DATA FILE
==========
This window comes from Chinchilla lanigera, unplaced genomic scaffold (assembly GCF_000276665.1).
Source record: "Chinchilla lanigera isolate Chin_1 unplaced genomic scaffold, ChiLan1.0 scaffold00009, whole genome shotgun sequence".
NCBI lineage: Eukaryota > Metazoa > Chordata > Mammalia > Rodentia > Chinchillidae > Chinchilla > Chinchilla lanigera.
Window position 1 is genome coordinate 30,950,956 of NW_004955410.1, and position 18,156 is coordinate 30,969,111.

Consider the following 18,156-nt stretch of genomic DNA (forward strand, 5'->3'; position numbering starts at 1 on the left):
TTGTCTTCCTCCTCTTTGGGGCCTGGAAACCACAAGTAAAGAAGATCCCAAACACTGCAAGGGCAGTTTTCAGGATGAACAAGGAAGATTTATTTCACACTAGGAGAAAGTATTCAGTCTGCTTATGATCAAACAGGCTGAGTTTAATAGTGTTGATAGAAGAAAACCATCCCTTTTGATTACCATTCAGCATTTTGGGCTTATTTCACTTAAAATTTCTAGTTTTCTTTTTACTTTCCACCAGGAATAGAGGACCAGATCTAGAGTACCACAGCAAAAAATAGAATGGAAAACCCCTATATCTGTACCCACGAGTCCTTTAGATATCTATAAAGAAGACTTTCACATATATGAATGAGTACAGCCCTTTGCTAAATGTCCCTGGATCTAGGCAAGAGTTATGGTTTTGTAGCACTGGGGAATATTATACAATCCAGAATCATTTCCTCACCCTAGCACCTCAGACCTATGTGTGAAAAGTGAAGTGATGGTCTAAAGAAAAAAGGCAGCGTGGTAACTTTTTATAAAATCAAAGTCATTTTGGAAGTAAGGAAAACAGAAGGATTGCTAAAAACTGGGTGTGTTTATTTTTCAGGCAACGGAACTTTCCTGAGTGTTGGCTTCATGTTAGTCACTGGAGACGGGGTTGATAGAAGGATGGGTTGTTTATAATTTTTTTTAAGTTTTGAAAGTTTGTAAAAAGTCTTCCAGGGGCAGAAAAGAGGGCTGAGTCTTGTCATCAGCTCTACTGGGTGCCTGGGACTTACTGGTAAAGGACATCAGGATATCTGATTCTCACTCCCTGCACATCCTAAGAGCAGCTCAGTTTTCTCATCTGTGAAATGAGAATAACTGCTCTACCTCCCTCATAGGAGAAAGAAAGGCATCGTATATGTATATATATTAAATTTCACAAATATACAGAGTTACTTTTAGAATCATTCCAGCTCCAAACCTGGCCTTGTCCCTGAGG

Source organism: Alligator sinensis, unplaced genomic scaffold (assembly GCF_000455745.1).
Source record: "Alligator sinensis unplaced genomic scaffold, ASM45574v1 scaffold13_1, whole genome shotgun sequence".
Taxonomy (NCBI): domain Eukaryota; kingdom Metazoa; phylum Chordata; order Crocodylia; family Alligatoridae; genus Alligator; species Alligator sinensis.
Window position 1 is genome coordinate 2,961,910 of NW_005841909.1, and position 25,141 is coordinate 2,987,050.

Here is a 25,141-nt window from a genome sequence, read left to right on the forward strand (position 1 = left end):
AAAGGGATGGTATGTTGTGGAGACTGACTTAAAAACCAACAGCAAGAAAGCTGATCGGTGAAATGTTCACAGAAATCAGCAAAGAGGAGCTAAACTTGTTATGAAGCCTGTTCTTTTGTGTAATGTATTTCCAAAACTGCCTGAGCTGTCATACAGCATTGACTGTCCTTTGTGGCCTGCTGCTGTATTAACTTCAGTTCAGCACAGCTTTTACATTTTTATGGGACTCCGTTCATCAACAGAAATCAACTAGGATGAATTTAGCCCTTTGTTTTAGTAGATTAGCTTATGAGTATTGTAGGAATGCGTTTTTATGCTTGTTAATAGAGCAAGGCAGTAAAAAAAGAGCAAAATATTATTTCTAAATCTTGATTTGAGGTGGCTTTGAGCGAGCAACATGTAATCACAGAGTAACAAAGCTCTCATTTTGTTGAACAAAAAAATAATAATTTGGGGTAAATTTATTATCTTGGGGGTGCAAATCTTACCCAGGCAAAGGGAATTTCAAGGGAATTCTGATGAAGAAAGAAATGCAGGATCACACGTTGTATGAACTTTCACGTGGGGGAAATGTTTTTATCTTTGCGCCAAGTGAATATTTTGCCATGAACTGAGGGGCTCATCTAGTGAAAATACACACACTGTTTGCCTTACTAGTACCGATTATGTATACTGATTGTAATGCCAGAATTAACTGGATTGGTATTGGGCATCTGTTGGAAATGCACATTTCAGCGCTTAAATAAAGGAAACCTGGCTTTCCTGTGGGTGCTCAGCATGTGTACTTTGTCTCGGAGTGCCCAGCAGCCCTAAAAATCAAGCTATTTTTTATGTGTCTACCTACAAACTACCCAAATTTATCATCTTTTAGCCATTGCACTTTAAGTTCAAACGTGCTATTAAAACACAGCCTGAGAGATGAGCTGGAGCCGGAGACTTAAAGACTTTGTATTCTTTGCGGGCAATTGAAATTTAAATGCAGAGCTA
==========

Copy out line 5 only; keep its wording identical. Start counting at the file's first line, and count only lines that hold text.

Consider the following 18,156-nt stretch of genomic DNA (forward strand, 5'->3'; position numbering starts at 1 on the left):